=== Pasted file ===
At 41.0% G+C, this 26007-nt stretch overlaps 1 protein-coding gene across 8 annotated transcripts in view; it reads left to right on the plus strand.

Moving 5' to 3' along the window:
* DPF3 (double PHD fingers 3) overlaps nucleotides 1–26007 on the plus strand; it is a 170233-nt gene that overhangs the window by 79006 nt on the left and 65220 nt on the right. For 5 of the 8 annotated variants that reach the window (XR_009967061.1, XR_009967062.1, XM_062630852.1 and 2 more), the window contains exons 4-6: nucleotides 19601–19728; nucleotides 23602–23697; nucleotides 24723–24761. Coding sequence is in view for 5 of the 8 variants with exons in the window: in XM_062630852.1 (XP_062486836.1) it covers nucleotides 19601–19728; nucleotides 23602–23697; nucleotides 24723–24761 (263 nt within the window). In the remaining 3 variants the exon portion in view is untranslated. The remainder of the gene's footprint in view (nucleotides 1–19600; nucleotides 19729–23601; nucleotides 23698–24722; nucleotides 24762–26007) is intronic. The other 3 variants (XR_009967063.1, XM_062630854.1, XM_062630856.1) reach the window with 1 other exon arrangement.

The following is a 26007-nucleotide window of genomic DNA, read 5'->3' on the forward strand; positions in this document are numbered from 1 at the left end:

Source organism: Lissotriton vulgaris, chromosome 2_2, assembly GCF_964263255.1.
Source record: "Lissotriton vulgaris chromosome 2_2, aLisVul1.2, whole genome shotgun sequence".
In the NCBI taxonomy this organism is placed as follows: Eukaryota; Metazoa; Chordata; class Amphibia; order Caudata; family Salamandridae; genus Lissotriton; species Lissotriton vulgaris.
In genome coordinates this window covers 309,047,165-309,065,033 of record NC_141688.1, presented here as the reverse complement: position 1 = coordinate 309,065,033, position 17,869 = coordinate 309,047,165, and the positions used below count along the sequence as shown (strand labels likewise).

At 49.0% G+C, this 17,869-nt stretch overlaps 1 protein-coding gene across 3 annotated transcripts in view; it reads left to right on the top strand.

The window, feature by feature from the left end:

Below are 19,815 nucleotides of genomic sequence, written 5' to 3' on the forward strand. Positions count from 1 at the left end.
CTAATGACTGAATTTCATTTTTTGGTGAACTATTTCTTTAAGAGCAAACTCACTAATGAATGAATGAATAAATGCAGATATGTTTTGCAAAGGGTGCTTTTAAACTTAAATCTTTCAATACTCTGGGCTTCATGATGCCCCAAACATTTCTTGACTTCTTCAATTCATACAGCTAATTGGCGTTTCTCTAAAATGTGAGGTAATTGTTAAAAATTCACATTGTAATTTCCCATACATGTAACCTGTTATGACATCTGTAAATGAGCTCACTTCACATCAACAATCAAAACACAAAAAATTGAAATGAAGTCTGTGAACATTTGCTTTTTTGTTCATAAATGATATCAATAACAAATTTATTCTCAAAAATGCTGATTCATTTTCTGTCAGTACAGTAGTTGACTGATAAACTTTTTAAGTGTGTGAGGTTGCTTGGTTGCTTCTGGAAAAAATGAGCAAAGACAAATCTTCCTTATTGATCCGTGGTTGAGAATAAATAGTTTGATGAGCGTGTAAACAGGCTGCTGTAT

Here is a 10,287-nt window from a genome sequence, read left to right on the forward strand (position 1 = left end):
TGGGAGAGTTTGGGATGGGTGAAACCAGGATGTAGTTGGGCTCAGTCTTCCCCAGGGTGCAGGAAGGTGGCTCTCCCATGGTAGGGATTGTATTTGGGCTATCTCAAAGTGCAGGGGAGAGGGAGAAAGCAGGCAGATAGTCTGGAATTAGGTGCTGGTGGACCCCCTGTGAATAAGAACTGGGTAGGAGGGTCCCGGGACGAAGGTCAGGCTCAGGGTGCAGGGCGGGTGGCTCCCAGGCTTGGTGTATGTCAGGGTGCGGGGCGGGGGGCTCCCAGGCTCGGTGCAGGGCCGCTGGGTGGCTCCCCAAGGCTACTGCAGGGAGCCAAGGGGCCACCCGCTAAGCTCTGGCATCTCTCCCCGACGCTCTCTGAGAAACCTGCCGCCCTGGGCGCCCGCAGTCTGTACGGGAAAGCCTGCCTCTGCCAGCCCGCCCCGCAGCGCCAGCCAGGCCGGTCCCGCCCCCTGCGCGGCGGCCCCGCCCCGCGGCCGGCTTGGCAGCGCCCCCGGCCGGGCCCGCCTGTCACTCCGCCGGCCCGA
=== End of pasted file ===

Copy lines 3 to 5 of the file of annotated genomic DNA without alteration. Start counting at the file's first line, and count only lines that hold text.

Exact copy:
* DPF3 (double PHD fingers 3) overlaps nucleotides 1–26007 on the plus strand; it is a 170233-nt gene that overhangs the window by 79006 nt on the left and 65220 nt on the right. For 5 of the 8 annotated variants that reach the window (XR_009967061.1, XR_009967062.1, XM_062630852.1 and 2 more), the window contains exons 4-6: nucleotides 19601–19728; nucleotides 23602–23697; nucleotides 24723–24761. Coding sequence is in view for 5 of the 8 variants with exons in the window: in XM_062630852.1 (XP_062486836.1) it covers nucleotides 19601–19728; nucleotides 23602–23697; nucleotides 24723–24761 (263 nt within the window). In the remaining 3 variants the exon portion in view is untranslated. The remainder of the gene's footprint in view (nucleotides 1–19600; nucleotides 19729–23601; nucleotides 23698–24722; nucleotides 24762–26007) is intronic. The other 3 variants (XR_009967063.1, XM_062630854.1, XM_062630856.1) reach the window with 1 other exon arrangement.

The following is a 26007-nucleotide window of genomic DNA, read 5'->3' on the forward strand; positions in this document are numbered from 1 at the left end:

Source organism: Lissotriton vulgaris, chromosome 2_2, assembly GCF_964263255.1.